I had offered up free rugosa roses (with plenty of warning about how they run) on a Facebook group for Peninsula Gardeners.   I recall that about four group members said they would come get some, so I asked Allan to start by pulling the roses right along the edge (where we try to keep them back from sidewalk and street).

We have this much left to do.  The buoy has been our goal all along.

As it turned out, only one couple showed up for roses.  I saved two buckets of cuttings for a friend who is out of town.

befores (Allan’s photos):

I found a painted rock from “Long Beach school” hidden deep under lupines.  A lot of these rocks get put in places where plants grow over them and only the gardeners will find them.  I put it on better display.

I did not complain about picked narcissi yesterday, deciding to give the finger blight rants a one day rest.  Today, I found several narcissi clumps whose flowers were plucked and one big hole where something got stolen, probably a nice clump of narcissi.

We had a delightful visit from our friend Mitzu, former staff member at a place where we recently quit working.  She and her people were going for a walk.

Our good friend Mitzu.

At 3:30, we made it to the end!

“Ocian in view!”, as Lewis or Clark wrote.

We had come all this way.

And the vehicle traffic had not been nearly as bad (for weeding on the street side) as we had expected on this sunny spring break Saturday.  A woman walking by said, “Your town is so pretty! I love coming here!”

afters (Allan’s photos):

We will add some mulch when a new pile is delivered to city works.

A bit of deadheading by the hotel/townhouse/arch end of the beach approach, and we were done.

We had an audience from a hotel window. (Allan’s photo)

Allan and I separated, he to dump debris and then to deadhead the south blocks of planters and street tree gardens and me to deadhead city hall and the north blocks.

trilliums at city hall

The wider part of the west bed needs more narcissi planted next fall.

drab!

I had wanted to take a March photo record of all of the planters and street tree gardens.  Due to bright sun and deep shadows and to my camera battery dying, this mission failed. My iPhone camera couldn’t handle the light contrast. We did get some pretty photos, and enough of a record that I can use to make a list of which planters are low on narcissi.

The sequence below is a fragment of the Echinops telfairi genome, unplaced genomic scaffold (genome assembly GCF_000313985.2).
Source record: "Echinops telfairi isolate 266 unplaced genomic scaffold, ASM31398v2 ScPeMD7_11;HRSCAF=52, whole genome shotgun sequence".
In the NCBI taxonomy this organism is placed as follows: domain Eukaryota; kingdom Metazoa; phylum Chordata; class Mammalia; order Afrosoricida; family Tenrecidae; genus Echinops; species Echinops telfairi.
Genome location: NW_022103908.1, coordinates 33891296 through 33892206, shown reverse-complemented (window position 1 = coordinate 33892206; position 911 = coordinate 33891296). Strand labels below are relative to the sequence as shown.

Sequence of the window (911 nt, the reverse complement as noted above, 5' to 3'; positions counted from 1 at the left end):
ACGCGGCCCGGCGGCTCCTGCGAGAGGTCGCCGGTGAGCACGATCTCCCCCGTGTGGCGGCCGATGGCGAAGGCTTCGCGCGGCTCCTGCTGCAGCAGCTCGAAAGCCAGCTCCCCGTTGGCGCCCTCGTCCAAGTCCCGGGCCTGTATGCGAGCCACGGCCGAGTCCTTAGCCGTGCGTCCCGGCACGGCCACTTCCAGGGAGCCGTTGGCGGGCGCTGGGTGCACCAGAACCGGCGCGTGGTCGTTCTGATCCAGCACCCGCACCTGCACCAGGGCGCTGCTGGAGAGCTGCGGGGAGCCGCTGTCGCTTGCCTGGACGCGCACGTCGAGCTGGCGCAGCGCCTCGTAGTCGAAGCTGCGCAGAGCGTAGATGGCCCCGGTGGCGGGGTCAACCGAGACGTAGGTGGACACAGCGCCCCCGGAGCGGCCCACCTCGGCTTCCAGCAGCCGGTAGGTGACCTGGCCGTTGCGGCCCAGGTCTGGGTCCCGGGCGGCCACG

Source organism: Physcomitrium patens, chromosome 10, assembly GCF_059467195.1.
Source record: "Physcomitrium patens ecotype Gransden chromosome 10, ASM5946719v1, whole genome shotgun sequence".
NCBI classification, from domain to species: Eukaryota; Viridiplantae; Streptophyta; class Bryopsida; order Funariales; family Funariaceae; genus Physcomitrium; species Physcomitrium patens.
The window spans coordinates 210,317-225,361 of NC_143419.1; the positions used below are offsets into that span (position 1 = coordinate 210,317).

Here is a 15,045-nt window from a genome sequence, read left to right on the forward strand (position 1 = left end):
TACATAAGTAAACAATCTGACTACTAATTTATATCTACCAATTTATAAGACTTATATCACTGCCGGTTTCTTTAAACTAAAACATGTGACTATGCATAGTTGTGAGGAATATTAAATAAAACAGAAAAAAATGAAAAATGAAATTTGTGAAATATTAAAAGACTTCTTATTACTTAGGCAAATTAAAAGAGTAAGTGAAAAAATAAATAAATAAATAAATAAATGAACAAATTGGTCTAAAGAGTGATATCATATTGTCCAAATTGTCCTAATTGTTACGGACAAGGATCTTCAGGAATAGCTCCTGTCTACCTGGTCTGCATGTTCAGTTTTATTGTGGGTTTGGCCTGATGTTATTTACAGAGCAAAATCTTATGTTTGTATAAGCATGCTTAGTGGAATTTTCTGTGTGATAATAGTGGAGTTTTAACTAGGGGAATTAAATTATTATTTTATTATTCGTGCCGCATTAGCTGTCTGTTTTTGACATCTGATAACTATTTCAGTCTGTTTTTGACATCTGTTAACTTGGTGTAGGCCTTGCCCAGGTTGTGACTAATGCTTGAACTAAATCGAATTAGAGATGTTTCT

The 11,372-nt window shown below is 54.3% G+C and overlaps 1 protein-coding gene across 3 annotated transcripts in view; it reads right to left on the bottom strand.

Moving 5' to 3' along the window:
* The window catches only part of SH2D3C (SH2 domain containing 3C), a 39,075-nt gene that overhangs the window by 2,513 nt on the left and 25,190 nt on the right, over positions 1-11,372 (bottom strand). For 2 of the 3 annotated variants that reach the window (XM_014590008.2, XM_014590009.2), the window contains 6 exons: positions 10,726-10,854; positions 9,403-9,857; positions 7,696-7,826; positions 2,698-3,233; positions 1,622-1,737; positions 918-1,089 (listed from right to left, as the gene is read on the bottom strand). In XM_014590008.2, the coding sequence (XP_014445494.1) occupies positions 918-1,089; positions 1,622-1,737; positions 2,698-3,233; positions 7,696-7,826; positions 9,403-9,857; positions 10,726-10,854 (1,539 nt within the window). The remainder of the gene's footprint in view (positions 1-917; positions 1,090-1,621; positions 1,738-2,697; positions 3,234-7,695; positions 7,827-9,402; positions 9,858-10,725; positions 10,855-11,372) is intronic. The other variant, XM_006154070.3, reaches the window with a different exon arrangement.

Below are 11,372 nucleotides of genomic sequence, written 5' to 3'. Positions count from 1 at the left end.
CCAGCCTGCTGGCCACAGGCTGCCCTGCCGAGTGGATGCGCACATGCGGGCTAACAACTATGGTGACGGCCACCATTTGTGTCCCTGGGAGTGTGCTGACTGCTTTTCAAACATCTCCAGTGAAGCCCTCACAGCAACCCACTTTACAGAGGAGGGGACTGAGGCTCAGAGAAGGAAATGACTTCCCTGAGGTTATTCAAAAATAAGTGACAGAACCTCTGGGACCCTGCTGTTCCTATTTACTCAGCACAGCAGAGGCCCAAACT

Here are some of the end of March flowers of Long Beach.

my photos:

planter by NIVA green

variegated tulip foliage (battered by rain)

Dennis Company tree

under tree across from Dennis Co.

one early tulip…

and finger blight!!

Dennis Co planter

a flock of ducks at the Heron Pond

tree by Long Beach Pharmacy

Fish Alley

an Easter rock (from “Vancouver Rocks” group, SWWashington)

Third Street

Lewis and Clark Square, Tulip ‘Formosa’ which usually blooms in late April

Tulips ‘West Point’ and ‘Tom Pouce’

Third Street gazebo

Tulipa sylvestris

If this is Cool Crystal, it is awfully early.

Tulip acuminata buds

Allan’s photos:

shrubby planter left over from volunteer days (that hebe!)

If I could get up the energy, I would like that to be the next planter we clear out as it looks rather dull most of the time.

Fifth Street Park

by Abbracci Coffee Bar

This old planting of azaleas and a rhododendron (not by us) is only interesting right now.

With all of Long Beach town deadheaded, we repaired to the Shelburne Hotel to plant one Eupatorium ‘Pink Frost’ and to reward ourselves for our completed days and days of weeding the beach approach.

Shelburne Pub

epimedium flowers outside (Allan’s photo)

The hotel lobby now includes spillover pub seating. (Allan’s photo)

in the pub: Cosmo with Adrift Distillers cranberry liqueur

I had black garlic fried rice and am still remembering its goodness as I write this a day later.

black garlic fried rice and a salad

Allan’s pub burger and salad

well deserved treats

 

delicious beeramisu

At home, I woke two sleeping cats.

The only let down to the happy end of the beach approach project was that Calvin’s cough has come back.  It was so bad in the late evening that I thought of the emergency vet.  Some soothing medicine I had left over from Smoky helped him, so that he can wait till Monday to go in for an asthma shot.

The re-written work board:

I have every intention, some time in the next two weeks, of working on a new volunteer garden project at the Ilwaco Fire Station.